A CENTURY AGO, when colonial empires held sway, it seemed to many Americans right and natural for powerful countries to rearrange the affairs of lesser states. This is how President Theodore Roosevelt broke Colombia's grip on the territory of Panama so that the United States could construct an interoceanic canal. That the canal was a marvelous work serving American strategy and global commerce alike gave the Panama phenomenon an aura that warms many Americans to this day.
Now the United States is doing what new times require: releasing the canal to the full sovereignty and responsibility of the unconsulted people on whose alienated territory the waterway was built. Twenty years ago, responding to Panamanian nationalist currents, the U.S. Senate agreed to Jimmy Carter's treaties on a phased handover. Many Panamanians now wonder whether they are up to carrying such a demanding burden. But most know there is no turning back. The local boast is that Panamanians will run the canal as reliably and efficiently as Americans have. They do most of the work already.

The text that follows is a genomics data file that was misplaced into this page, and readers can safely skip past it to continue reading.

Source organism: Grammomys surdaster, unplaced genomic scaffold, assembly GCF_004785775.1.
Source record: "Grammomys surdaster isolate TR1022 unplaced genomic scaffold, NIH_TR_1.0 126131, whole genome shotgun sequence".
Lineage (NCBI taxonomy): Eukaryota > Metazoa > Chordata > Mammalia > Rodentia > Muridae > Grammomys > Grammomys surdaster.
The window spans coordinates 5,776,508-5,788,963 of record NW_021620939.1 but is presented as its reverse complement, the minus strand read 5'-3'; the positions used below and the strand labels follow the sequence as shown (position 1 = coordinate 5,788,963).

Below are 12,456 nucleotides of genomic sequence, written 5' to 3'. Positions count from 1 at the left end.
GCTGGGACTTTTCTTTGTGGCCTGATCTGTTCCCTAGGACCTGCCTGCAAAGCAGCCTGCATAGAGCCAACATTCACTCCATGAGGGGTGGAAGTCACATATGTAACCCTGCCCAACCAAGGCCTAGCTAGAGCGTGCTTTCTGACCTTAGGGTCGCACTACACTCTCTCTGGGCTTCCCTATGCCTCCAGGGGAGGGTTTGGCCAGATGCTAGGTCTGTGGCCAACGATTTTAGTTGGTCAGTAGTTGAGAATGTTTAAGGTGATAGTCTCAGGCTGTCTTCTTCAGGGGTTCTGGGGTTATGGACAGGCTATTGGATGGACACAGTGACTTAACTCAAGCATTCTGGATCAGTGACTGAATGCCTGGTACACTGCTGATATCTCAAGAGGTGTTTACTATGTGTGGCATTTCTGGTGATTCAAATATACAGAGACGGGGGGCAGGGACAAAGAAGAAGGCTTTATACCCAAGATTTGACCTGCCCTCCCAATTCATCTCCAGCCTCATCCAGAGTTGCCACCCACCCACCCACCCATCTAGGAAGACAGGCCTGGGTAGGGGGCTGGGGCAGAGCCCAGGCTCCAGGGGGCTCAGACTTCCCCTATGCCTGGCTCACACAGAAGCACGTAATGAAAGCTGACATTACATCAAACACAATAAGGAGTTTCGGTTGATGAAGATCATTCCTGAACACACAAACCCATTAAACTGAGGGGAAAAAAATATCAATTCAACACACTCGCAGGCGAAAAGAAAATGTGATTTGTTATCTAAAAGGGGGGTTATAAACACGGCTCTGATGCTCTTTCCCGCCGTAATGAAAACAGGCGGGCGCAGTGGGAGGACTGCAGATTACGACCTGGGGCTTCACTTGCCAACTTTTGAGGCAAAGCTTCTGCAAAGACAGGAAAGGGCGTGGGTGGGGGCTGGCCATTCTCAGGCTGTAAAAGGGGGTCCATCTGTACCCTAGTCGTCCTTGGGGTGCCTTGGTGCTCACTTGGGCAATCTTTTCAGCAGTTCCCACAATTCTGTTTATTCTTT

Bigger ships and creation of a two-ocean Navy have made the canal, though still useful, less central to American interests. In addition, the treaty itself gives the United States an ultimate right of canal defense. These considerations undercut the residual canal anxieties held by some Americans. They profess to see the handover as a retreat and a surrender; some have used a Hong Kong firm's contract to run two cargo terminals in the canal zone to manufacture a scare of an imminent Communist Chinese threat.
The continuing importance of the canal to American shipping makes alertness necessary. But the best security for the canal will inevitably come from the strengthening of Panama's democracy and economy. A pity that this week Bill Clinton, by not taking direct part in the handover ceremony, missed a chance to symbolically fortify the emerging American canal partnership with Panama.